Some five-and-twenty years ago, it was the patriotic custom of the authorities of an Isle of Sheppy dockyard to bestow upon their apprentices a few waggon loads of resinous timber, that a bonfire worthy of the cause it celebrated might be kindled from the public purse-that the effigy of the arch-fiend Guy might be consumed in a fire three times hotter than the fire of a furnace. Such fierce liberality was not lost upon the town's people their ardour in the burning business smouldered not: every man subscribed his plank or log; and, from the commissioner in his uniform, to Bobby in his pinafore, the fifth of November glowed, in the calendar of their minds, a pillar of fire. For a month before the day, the coming anniversary busied the thoughts of boyish executioners, resolved to show their patriotism in the appointments of their Guy-in the grotesque iniquity of his face-in the cumbrous state of his huge arm-chair. To beg clothes from door to door was then the business of every lover of church and state. To ask for a coat-a pair of breeches -a shirt (the frill could be made of paper)-hose and hat, was not mendicity, but the fulfilment of a high social duty.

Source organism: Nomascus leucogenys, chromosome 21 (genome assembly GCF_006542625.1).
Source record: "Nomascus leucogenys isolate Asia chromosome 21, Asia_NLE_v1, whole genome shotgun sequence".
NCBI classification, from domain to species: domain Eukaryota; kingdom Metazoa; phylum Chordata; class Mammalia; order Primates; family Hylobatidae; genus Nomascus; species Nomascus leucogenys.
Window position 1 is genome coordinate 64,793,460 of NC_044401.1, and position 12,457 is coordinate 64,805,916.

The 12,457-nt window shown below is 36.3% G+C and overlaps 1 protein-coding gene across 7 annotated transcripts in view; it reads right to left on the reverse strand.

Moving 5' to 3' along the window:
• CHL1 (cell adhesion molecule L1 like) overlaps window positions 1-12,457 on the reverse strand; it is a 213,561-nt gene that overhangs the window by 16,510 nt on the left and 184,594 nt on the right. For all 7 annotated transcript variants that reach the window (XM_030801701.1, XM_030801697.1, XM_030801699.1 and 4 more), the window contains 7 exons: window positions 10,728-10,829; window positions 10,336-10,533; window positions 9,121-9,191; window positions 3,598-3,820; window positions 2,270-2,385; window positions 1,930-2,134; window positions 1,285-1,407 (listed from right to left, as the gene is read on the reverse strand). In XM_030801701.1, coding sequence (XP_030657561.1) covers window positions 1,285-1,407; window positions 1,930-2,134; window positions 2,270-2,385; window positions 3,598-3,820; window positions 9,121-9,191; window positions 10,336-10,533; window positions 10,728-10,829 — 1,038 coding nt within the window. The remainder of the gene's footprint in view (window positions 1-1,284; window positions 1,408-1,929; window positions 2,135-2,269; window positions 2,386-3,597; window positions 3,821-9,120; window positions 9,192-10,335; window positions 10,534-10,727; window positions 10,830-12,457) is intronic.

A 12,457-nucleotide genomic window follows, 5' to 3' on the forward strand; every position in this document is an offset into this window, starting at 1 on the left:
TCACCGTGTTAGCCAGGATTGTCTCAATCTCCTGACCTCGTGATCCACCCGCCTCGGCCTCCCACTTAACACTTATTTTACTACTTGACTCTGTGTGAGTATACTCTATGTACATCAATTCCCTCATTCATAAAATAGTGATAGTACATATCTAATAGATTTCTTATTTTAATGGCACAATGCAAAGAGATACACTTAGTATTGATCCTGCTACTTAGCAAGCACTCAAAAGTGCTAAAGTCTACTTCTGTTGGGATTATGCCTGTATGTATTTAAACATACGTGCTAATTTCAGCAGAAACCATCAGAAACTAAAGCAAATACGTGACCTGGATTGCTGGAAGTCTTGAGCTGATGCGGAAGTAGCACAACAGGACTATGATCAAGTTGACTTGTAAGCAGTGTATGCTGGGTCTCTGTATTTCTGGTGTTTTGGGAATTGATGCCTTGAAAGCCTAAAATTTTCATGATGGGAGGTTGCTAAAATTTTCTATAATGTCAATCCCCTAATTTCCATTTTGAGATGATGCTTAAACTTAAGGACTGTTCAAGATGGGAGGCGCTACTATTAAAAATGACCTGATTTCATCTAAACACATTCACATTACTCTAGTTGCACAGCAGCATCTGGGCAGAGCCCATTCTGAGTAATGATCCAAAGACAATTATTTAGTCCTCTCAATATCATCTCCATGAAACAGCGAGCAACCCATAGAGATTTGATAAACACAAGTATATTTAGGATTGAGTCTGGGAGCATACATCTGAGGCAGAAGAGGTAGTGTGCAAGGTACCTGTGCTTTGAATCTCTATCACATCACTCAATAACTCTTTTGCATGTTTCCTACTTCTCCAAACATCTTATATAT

Guy Fawkes would at length be dressed. A philosopher might have found good matter in his eleemosynary suit. In the coat of the bloodthirsty wretch, he might have recognised the habit of Scum, the slopseller, a quiet trader afloat of twenty thousand pounds--in the vest of the villanous ruffian, the discarded waistcoat of Smallgrog, the honest landlord of a little house for sailors-in the stockings of the atrocious miscreant, the hose of the equitable Weevil, biscuit-contractor to his Majesty's fleet -whilst, for the leather of the fiend-like effigy, Guy Fawkes was to be exhibited, and afterwards burned, in the broad-toed shoes of that best of men, Trap, the town-attorney!